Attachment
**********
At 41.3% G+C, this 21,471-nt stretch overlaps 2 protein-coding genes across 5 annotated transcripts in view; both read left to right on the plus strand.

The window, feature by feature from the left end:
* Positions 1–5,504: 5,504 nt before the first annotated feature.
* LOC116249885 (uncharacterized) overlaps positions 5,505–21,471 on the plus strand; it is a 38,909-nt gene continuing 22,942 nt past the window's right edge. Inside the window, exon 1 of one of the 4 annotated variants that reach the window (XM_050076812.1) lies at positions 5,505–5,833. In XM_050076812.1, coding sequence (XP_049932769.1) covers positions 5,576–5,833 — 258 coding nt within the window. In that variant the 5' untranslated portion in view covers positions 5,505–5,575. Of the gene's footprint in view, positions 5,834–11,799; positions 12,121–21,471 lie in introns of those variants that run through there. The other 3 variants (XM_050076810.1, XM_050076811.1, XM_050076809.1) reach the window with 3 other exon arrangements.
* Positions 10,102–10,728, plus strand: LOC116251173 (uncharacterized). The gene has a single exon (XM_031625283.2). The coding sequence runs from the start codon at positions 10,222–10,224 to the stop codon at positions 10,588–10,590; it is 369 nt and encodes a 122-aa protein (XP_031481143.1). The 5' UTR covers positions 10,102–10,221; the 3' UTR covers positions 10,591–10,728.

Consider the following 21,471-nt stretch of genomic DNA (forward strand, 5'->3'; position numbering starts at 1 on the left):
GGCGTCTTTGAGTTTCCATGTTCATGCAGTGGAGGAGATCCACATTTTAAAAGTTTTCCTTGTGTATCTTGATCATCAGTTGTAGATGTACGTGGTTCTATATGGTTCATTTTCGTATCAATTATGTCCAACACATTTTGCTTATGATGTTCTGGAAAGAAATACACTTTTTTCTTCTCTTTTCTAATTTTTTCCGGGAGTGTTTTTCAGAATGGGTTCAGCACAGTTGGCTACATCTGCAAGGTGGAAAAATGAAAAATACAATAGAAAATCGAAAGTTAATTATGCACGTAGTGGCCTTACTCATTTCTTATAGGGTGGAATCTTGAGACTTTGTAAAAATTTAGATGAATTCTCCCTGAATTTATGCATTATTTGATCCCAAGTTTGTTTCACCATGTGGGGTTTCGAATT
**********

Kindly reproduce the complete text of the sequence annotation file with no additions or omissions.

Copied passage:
At 41.3% G+C, this 21,471-nt stretch overlaps 2 protein-coding genes across 5 annotated transcripts in view; both read left to right on the plus strand.

The window, feature by feature from the left end:
* Positions 1–5,504: 5,504 nt before the first annotated feature.
* LOC116249885 (uncharacterized) overlaps positions 5,505–21,471 on the plus strand; it is a 38,909-nt gene continuing 22,942 nt past the window's right edge. Inside the window, exon 1 of one of the 4 annotated variants that reach the window (XM_050076812.1) lies at positions 5,505–5,833. In XM_050076812.1, coding sequence (XP_049932769.1) covers positions 5,576–5,833 — 258 coding nt within the window. In that variant the 5' untranslated portion in view covers positions 5,505–5,575. Of the gene's footprint in view, positions 5,834–11,799; positions 12,121–21,471 lie in introns of those variants that run through there. The other 3 variants (XM_050076810.1, XM_050076811.1, XM_050076809.1) reach the window with 3 other exon arrangements.
* Positions 10,102–10,728, plus strand: LOC116251173 (uncharacterized). The gene has a single exon (XM_031625283.2). The coding sequence runs from the start codon at positions 10,222–10,224 to the stop codon at positions 10,588–10,590; it is 369 nt and encodes a 122-aa protein (XP_031481143.1). The 5' UTR covers positions 10,102–10,221; the 3' UTR covers positions 10,591–10,728.

Consider the following 21,471-nt stretch of genomic DNA (forward strand, 5'->3'; position numbering starts at 1 on the left):
GGCGTCTTTGAGTTTCCATGTTCATGCAGTGGAGGAGATCCACATTTTAAAAGTTTTCCTTGTGTATCTTGATCATCAGTTGTAGATGTACGTGGTTCTATATGGTTCATTTTCGTATCAATTATGTCCAACACATTTTGCTTATGATGTTCTGGAAAGAAATACACTTTTTTCTTCTCTTTTCTAATTTTTTCCGGGAGTGTTTTTCAGAATGGGTTCAGCACAGTTGGCTACATCTGCAAGGTGGAAAAATGAAAAATACAATAGAAAATCGAAAGTTAATTATGCACGTAGTGGCCTTACTCATTTCTTATAGGGTGGAATCTTGAGACTTTGTAAAAATTTAGATGAATTCTCCCTGAATTTATGCATTATTTGATCCCAAGTTTGTTTCACCATGTGGGGTTTCGAATT